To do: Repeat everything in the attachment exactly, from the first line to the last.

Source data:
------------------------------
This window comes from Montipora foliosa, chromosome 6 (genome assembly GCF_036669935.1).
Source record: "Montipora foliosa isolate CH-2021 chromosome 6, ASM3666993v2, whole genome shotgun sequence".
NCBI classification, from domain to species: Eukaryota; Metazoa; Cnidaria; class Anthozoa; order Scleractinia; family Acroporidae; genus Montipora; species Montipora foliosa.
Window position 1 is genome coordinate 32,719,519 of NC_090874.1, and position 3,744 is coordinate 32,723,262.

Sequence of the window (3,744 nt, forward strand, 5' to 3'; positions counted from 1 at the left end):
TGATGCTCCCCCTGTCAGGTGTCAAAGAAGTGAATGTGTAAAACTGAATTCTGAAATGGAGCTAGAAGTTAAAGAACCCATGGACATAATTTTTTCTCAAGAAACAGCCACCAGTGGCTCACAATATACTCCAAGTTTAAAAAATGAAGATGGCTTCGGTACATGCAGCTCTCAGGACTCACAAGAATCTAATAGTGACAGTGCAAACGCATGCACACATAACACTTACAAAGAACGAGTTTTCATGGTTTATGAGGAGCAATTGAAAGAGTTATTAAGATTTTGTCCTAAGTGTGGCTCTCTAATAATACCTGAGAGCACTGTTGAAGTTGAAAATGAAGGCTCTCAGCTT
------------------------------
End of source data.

This window comes from Montipora foliosa, chromosome 6 (genome assembly GCF_036669935.1).
Source record: "Montipora foliosa isolate CH-2021 chromosome 6, ASM3666993v2, whole genome shotgun sequence".
NCBI classification, from domain to species: Eukaryota; Metazoa; Cnidaria; class Anthozoa; order Scleractinia; family Acroporidae; genus Montipora; species Montipora foliosa.
Window position 1 is genome coordinate 32,719,519 of NC_090874.1, and position 3,744 is coordinate 32,723,262.

Sequence of the window (3,744 nt, forward strand, 5' to 3'; positions counted from 1 at the left end):
TGATGCTCCCCCTGTCAGGTGTCAAAGAAGTGAATGTGTAAAACTGAATTCTGAAATGGAGCTAGAAGTTAAAGAACCCATGGACATAATTTTTTCTCAAGAAACAGCCACCAGTGGCTCACAATATACTCCAAGTTTAAAAAATGAAGATGGCTTCGGTACATGCAGCTCTCAGGACTCACAAGAATCTAATAGTGACAGTGCAAACGCATGCACACATAACACTTACAAAGAACGAGTTTTCATGGTTTATGAGGAGCAATTGAAAGAGTTATTAAGATTTTGTCCTAAGTGTGGCTCTCTAATAATACCTGAGAGCACTGTTGAAGTTGAAAATGAAGGCTCTCAGCTT